It's easy to assume that William Shakespeare has always held his position at the top of the literary canon. But the truth is not that simple, as Lynch, a professor of English at Rutgers and longtime student of literary history, demonstrates. He ably chronicles how "in three hundred years, William Shakespeare the talented playwright and theatre shareholder had become Shakespeare the transcendent demigod," against whom no slight of literary criticism was too small not to be deemed heresy. Along the way, Shakespeare was all but forgotten; criticized for his sloppy, profane dramaturgy; rewritten, forged and bowdlerized (literally, by the eponymous Bowdler); hijacked as a spokesperson for political causes of all stripes; revered and, finally, unquestioningly glorified. Lynch tells the story of the personalities and politics that shaped both the reception of the Bard's works and the development of the theater in England between 1616, the year of Shakespeare's death, and 1864, his 300th birthday. Lynch writes fluidly about the Puritan aspirations that shut the English theaters after Queen Elizabeth's death, the Restoration and consequent revitalization of London's theatrical culture, the rise of celebrity culture and the spread of literacy that took Shakespeare off the stage and into the parlor and classroom. Illus. (July)

Copyright 2007 Reed Business Information
Kirkus Reviews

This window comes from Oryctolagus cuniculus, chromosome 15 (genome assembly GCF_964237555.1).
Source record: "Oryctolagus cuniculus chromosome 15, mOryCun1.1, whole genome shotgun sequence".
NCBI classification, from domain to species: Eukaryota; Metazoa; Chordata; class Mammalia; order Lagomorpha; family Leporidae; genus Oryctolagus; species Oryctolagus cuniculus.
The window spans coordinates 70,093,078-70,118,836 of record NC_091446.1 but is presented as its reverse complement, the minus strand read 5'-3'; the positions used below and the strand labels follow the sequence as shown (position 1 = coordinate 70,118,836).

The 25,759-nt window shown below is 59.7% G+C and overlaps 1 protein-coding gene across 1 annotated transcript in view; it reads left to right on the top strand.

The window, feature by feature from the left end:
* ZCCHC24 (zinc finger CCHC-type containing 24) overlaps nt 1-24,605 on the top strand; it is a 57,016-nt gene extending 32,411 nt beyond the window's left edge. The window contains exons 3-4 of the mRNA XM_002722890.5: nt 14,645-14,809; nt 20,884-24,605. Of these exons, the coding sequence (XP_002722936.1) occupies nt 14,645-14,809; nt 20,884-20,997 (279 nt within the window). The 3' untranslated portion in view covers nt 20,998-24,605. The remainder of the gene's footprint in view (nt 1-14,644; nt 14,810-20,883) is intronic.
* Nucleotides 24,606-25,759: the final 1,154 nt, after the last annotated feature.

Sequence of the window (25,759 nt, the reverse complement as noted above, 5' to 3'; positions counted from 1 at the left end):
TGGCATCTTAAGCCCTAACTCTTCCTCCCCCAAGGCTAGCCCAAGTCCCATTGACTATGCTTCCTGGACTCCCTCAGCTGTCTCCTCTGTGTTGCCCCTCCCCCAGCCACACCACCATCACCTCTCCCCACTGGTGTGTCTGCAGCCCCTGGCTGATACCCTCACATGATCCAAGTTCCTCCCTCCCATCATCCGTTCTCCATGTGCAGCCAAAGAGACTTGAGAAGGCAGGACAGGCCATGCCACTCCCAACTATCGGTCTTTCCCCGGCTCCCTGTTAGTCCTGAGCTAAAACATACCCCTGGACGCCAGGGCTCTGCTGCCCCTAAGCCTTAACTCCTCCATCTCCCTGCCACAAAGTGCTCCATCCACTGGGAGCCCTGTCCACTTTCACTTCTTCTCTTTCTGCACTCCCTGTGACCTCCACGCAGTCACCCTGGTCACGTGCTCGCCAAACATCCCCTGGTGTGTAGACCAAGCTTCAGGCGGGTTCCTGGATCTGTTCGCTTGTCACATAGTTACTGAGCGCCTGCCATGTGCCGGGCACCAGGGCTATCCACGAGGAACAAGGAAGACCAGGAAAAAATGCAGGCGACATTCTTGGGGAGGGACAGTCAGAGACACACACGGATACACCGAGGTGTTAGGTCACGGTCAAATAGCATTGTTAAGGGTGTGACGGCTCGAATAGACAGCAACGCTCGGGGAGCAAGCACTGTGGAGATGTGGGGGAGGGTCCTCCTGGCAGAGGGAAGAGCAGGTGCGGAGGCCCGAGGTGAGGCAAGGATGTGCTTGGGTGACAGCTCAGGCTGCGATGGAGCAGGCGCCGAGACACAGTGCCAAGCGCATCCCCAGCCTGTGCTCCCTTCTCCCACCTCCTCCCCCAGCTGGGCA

An accessible chronicle of Shakespeare's rise to his present glory. Samuel Johnson scholar Lynch (English/Rutgers) quickly makes clear what this study involves: "the long process that turned a very competent playwright into a demigod." Picking up where many a Shakespearean leaves off, he dismisses the authorship question entirely. "Fantasies about faked deaths and undercover noblemen certainly make for an exciting story," he writes, "but there's nothing to them." Lynch focuses instead on charting Shakespeare's transformation from a popular playwright in his day to a writer many now consider the keystone of the Western literary canon. This metamorphosis, he contends, has taken hundreds of years and the collected efforts of numerous individuals from a variety of arenas, some more predictable than others. It was only after the Restoration in 1660, for instance, that Shakespeare's work gained onstage life it hadn't known since the Puritans closed the public theatres in 1642. Charles II sanctioned two new theatres, which brought drama back to the fore of London life and enabled late-17th- to early-18th-century actors such as Thomas Betterton, James Quin, David Garrick and Sarah Siddons to gain great fame by playing Shakespeare's leading roles. Lynch provocatively argues that the great rise in literacy occurring around the time of the Restoration also contributed to the birth of critical interest in the plays as texts; fierce disputes arose over their interpretation, the manna of Shakespeare criticism to this day. He engagingly details the strengths, shortcomings and literary relevance of major editions alongside those now merely of historical interest because they attempted to sanitize thebawdy bard to reflect the more decorous tastes of late-18th-century or Victorian sensibilities. Pitched just right for students of literature, Shakespeareans and those interested in the history of drama: a witty and appealing story of how a superstar was born.